, a seven-track effort due out December 23. (Just in time for your extra kooky Christmas party.) Weston's already released "PUNY HUMAN," and this month he dropped the EP's title track. Regular listeners of Smith's work will find more extra heady, borderline unnerving synthwave like an experimental rewrite of Phantom of the Opera
. And that, surprisingly or not, is a truly wonderful thing.
Sunny Climbs, 'Telekinetic Visions'
Regular readers of this column will already recognize Zombiewoof Records. The label/artistic collective has spent the last few years organizing some great punk-and-hip-hop-centric releases from a slew of local and national acts. And with this month being Halloween, it only made sense that Zombiewoof would release the third volume in their TUNES OF TERROR
collection. And, sure, all 13 tracks deserve your attention (and a spot on a freaky Halloween playlist), but we've got to give the nod to "Telekinetic Visions" from experimental producer Sunny Climbs. Because no other song could be described as "trap music from hell."
Sam Haggard, 'Leaves'
A year ago, we highlighted Rohith Shaker
, a singer-songwriter who makes extra dreamy folk-rock. Turns out, Shaker's also a great collaborator and accompanist, as he's joined up with Sam Haggard, another young, acoustic-oriented performer, for the three-track Summer Is Gone
EP. There's magic to be found across all three cuts, but there's something about "Leaves" that really seems to excel. Perhaps it's the clearest instance of the Shaker-Haggard dynamic, as the pair forge something that's both off-kilter and nonetheless poignant and evocative. Who'd have thought we'd feel so sad about summer's departure?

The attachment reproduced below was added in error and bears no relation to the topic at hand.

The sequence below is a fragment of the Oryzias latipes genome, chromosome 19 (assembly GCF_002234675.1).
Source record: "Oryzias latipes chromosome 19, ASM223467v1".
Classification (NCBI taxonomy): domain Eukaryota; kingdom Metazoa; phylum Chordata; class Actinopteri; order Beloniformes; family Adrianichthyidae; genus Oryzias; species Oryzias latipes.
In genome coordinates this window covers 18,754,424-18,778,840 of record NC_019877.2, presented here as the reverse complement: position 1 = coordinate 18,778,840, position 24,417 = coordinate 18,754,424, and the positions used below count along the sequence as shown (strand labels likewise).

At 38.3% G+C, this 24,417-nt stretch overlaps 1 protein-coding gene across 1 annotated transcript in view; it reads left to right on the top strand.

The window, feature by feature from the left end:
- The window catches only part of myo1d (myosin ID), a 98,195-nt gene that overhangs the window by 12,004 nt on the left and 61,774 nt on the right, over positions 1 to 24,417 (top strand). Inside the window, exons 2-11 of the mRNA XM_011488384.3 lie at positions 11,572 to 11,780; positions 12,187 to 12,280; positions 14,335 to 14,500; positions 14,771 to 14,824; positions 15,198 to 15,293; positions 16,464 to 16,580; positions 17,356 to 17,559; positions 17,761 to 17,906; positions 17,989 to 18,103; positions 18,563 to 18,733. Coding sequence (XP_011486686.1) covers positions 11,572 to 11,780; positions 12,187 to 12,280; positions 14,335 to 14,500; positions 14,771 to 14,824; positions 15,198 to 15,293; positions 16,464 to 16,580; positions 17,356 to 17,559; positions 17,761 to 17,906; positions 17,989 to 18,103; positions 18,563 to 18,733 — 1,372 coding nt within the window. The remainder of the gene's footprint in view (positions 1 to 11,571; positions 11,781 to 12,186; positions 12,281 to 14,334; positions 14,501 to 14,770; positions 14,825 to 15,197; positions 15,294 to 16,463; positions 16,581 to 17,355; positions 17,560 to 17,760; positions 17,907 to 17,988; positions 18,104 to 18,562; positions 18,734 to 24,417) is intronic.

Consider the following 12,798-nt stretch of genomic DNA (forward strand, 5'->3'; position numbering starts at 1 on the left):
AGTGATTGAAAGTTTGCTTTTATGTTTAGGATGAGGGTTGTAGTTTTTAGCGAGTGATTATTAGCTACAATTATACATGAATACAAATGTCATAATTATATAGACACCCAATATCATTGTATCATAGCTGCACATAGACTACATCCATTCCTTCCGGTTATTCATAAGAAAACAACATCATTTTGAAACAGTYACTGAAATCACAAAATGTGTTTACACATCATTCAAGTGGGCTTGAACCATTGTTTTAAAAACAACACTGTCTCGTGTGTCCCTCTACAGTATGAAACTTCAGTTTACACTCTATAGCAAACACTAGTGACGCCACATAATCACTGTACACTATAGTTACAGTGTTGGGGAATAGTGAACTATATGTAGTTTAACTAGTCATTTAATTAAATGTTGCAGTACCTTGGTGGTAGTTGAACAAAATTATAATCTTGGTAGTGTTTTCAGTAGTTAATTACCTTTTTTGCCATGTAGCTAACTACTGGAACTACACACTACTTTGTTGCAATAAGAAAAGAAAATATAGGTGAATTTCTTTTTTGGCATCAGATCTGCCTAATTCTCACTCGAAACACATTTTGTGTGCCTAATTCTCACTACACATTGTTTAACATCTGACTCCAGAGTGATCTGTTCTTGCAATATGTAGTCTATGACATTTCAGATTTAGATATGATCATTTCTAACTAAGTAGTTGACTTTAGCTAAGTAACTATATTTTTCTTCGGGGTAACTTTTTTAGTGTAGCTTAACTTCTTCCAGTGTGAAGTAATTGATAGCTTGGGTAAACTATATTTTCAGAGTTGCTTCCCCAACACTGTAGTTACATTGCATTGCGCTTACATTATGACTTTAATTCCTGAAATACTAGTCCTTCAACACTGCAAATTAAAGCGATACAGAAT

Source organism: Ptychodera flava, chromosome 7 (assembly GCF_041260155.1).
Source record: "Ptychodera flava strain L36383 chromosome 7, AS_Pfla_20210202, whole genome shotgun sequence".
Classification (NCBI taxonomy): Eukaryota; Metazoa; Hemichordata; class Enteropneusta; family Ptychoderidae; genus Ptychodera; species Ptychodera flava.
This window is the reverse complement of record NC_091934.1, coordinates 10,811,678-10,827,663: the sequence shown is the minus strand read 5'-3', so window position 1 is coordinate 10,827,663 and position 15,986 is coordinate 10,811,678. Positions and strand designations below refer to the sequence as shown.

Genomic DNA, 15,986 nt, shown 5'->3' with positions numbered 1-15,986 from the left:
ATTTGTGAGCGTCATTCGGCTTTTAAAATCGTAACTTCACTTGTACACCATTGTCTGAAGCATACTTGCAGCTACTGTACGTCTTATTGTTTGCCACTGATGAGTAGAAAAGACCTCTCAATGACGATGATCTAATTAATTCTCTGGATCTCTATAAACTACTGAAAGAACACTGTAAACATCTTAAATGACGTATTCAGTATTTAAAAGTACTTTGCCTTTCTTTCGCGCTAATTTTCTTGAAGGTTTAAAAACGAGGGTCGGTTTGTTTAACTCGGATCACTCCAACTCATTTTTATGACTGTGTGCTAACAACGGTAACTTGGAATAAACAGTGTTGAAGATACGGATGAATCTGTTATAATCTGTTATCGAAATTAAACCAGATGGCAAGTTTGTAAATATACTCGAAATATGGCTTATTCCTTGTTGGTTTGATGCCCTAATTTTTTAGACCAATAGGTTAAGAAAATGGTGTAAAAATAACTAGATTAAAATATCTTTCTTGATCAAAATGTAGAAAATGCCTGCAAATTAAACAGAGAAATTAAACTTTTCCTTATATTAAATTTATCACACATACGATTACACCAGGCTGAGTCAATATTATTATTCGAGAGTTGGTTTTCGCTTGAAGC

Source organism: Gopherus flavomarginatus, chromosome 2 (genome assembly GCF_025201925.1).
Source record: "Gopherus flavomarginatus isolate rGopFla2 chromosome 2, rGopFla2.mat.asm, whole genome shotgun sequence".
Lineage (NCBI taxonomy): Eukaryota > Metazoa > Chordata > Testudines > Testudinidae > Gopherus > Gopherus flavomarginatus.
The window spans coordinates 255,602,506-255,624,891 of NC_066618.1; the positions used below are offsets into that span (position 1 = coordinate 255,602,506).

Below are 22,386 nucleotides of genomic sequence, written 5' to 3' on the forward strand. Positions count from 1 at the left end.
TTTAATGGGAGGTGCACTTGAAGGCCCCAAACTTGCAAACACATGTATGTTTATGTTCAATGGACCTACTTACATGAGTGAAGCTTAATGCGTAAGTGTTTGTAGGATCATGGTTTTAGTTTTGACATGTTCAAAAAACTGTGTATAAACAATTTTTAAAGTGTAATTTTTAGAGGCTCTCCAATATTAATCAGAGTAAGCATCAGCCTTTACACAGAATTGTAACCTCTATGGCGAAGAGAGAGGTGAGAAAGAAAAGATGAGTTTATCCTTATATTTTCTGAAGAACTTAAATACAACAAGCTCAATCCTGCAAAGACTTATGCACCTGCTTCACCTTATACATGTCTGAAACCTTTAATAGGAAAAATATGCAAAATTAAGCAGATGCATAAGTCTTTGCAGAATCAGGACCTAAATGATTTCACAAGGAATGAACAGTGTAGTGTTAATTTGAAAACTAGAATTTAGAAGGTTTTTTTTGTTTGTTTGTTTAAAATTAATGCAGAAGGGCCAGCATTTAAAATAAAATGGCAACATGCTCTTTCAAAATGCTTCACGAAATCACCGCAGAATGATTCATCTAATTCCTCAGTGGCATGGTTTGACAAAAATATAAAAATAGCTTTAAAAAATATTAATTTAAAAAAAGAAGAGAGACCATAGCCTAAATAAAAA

Follow along the best you can. Katnap is the "music production company" of LUCKYKAT, a local producer whose catalog leans toward progressive house music. As such, it would make sense that Katnap/LUCKYKAT would churn out projects for various properties. That now includes a soundtrack for a game called Vampire Police
that we can't confirm exists (at least yet). Don't let any of that pull too much from the fact that there's solid tunes across the 12-track effort. That includes "Doppelganger," a three-minute barrage that seems to be best suited for a vampire rave scene a la Blade
Faded Lady, 'Holy People'
Here's how we know Faded Lady could be a big-ish thing in the Valley. When we asked several other established local acts for their recommendations, a not insignificant amount pointed to this still-young Tempe outfit. And, sure, with only a couple songs out via Bandcamp, they do remain mostly untested. But if one of those songs is October's "Holy People," then it's easy to see why some folks are already so eager. It's a track that seems to reflect huge parts of the Phoenix music scene, be that a heaping helping of folk-punk, the riotous energy, and/or a dash or two of alt rock vibes. Here's to a bright future, indeed.
Teek Hall, 'ChinaTown'
As far as releases go, 2021 was a big one for Teek Hall. But after both Thirty Six
(January 2021) and Fall From Grace
(October 2021), the local MC's been mostly quiet. Until now, of course, as he prepares to release the 14-song ChinaTown
on November 4. In the meantime, he's released a couple tracks over the last few weeks, including what's bound to be a proper standout in the title track. It's the sort of thing that exemplifies what makes Hall so great: backed by a straightforward beat (and plenty of bass), he gets three-ish minutes to deliver wordplay that's equal parts verbose and evocative, creative and confrontational.
Sure, lots of bands used October to release spooky cover songs and other musical goodies. But there are those bands who remain dark and foreboding all year round, and they deserve just as much attention. Case in point: tassel, the darkwave/post-punk outfit led by local musician Trey Sequeira. The band's latest EP, steel patch, pretty much checks every box for moroseness and existentially terrifying vibes. That holds doubly true for the track "pity," which expertly pairs gothic poetry ("a painted youth slithered into the bathroom") with pristine '80-style synth. Who said Halloween just has to be the one day a year?